He mentions as an example of the importance of maintaining what is uniquely Norwegian, by comparing the Norwegian cold water shrimp with the shrimp being fished by Canada in their waters. These shrimp have the same Latin name, Pandalus Borealis. But there are still major differences. Canadian shrimp are caught in shallow water and they have a completely different color, taste, and consistency than the Norwegian counterpart. Norwegian shrimp is fished in much deeper, colder water. Because of that they grow slower and therefore have firmer meat in addition to being redder in appearance and sweeter in taste.

The world’s cleanest product

-In other words one this is one of the world’s purest products “says Knut Helge West. The company’s sales manager, Adelaide Stenevik agrees. She adds that some of the markets are fully aware of this difference, and are willing to pay more for Norwegian shrimp, while still others are completely unaware of this.

When mentioning Canada, it is worth noting that it is not only in the consistency, color, and taste that they differ, it is also in sheer volume. Norway is a very small player compared to the giant in the West when it comes to shrimp. Last year approximately 6,500 ton of Norwegian shrimp were fished by Norwegian boats in the Barents Sea. The Canadian boats fished the same volume in a month. With such differences, it is extra important to highlight the Norwegian brand name and emphasize that the products are 100 percent Norwegian.

When we visited Coldwater Prawns of Norway’s main office in Ålesund in May, the company was content with its own situation. The operation is going well, the market for Norwegian cold water shrimp is good and the price for shrimp is high. Norwegian shrimp was selling for approximately 23 kroner per kilo while the Canadian shrimp was getting 10-12 kroner per kilo.

Large cod population is bad for business

But Norwegian shrimp fishing in the Barents Sea has been poor for a long period because the shrimp have been frightened and therefore scattered over large areas. This of course makes them hard to catch. Knut Helge Vestre believes the huge amount of cod in the area is the main reason. The fishing has been so bad that there are two Norwegian shrimp trawlers that long ago gave up commercial shrimp fishing and turned to other kinds of fishing. The CEO sees no short term solution to the situation. But he does not complain, since the market is good and the prices are good. The demand for Norwegian shrimp is particularly good in large parts of Europe and Asia.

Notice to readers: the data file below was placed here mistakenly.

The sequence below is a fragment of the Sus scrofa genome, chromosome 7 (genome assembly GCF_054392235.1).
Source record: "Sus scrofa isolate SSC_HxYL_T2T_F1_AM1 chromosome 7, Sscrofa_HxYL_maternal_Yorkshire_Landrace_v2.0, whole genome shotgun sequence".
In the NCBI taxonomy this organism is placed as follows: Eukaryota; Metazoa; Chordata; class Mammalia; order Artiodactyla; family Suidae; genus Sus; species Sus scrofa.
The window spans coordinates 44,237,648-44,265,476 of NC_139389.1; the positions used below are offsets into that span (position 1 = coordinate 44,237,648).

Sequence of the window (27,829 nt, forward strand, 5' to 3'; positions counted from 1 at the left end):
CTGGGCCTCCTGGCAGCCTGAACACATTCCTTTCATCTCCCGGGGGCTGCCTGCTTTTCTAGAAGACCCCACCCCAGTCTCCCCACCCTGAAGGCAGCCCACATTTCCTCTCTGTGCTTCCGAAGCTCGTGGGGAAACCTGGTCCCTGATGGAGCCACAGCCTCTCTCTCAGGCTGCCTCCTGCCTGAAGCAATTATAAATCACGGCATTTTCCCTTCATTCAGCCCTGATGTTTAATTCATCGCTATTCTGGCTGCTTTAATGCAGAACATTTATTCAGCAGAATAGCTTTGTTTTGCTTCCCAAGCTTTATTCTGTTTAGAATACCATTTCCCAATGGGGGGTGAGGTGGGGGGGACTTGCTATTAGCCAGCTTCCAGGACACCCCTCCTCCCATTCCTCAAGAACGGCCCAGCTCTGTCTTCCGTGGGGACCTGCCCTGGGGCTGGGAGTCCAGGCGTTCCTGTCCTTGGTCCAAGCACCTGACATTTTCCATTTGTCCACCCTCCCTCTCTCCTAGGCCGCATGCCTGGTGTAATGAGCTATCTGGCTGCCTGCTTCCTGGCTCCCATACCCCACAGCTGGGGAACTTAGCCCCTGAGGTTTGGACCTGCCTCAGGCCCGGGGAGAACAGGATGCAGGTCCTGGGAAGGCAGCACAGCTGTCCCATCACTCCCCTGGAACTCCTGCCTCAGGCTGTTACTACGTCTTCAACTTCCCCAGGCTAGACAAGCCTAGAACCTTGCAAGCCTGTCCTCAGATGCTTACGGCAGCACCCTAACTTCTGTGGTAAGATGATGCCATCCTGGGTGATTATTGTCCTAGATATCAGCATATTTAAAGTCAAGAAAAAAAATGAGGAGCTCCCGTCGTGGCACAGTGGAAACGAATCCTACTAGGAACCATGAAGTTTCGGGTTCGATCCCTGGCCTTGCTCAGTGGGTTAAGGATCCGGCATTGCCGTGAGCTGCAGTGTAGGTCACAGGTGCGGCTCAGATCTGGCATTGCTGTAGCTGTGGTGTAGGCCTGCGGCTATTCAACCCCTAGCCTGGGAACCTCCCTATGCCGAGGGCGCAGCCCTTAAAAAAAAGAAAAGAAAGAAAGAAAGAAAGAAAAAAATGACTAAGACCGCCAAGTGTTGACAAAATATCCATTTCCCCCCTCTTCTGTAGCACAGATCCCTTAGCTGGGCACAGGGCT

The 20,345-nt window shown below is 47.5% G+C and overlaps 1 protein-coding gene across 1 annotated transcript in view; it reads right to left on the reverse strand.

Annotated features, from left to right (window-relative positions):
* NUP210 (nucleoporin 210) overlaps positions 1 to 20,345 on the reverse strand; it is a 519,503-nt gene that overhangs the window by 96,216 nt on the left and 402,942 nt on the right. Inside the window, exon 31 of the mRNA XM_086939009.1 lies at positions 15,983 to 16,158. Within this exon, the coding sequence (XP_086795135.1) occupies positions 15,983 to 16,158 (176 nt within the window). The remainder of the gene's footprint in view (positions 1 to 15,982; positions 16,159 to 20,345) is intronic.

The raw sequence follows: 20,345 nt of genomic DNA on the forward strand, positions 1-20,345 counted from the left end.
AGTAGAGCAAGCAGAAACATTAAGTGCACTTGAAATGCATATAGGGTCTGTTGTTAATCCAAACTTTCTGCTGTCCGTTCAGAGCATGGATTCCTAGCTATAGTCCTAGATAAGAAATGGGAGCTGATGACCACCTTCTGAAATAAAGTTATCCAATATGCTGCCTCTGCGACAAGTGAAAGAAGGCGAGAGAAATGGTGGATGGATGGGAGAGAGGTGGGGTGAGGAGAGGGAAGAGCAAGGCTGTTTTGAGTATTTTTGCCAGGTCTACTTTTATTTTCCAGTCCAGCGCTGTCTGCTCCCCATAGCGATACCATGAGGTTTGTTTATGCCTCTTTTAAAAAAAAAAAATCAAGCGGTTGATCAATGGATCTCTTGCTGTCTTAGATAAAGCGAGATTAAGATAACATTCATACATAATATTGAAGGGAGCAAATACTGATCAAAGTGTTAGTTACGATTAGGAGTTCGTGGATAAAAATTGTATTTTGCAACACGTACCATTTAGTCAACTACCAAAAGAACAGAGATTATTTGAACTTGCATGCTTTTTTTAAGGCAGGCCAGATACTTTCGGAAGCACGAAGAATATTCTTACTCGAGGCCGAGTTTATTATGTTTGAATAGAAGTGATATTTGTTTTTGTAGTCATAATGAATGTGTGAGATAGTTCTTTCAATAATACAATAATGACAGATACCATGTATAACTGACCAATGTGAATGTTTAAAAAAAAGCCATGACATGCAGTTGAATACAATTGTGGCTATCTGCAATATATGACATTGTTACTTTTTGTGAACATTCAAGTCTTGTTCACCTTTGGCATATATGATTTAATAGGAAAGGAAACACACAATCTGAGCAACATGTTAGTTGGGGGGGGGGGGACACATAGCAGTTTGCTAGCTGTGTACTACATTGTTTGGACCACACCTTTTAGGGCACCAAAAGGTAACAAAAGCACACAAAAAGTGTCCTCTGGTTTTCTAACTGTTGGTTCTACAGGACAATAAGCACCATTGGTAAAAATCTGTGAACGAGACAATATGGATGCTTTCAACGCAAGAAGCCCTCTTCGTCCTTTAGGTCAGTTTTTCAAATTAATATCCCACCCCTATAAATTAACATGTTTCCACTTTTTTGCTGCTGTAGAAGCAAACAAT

-It is an advantage to be small when the raw material situation is as it is at the present, “says Knut Helge Western in Coldwater Prawns of Norway AS. He adds that the company does well financially in terms of both sales and profit. The bottom line, according to him could have been better, but it has a lot to do with the use of funds for future development.

This year the CEO expects to reach a turnover of 350-360 million dollars, not including the shrimp factory in Senjahopen in northern Norway. Senjahopen is singled out as a separate company with a 160-170 million in annual turnover and approximately 22 employees. But the whole administration is run from the head office in Ålesund, where there are five employees.

Finally it is worth mentioning that at Innovation Norway’s award ceremony June 3rd Coldwater Prawns of Norway received the business of the year award. And it is not the first honorable distinction for the company either. In 2012 Coldwater Prawns of Norway was picked as the Gazelle Company of the year in Norway, and was at the same time as fourth for the entire country. It is also worth noting that it is the first time ever that a seafood company has received Norway’s business of the year award.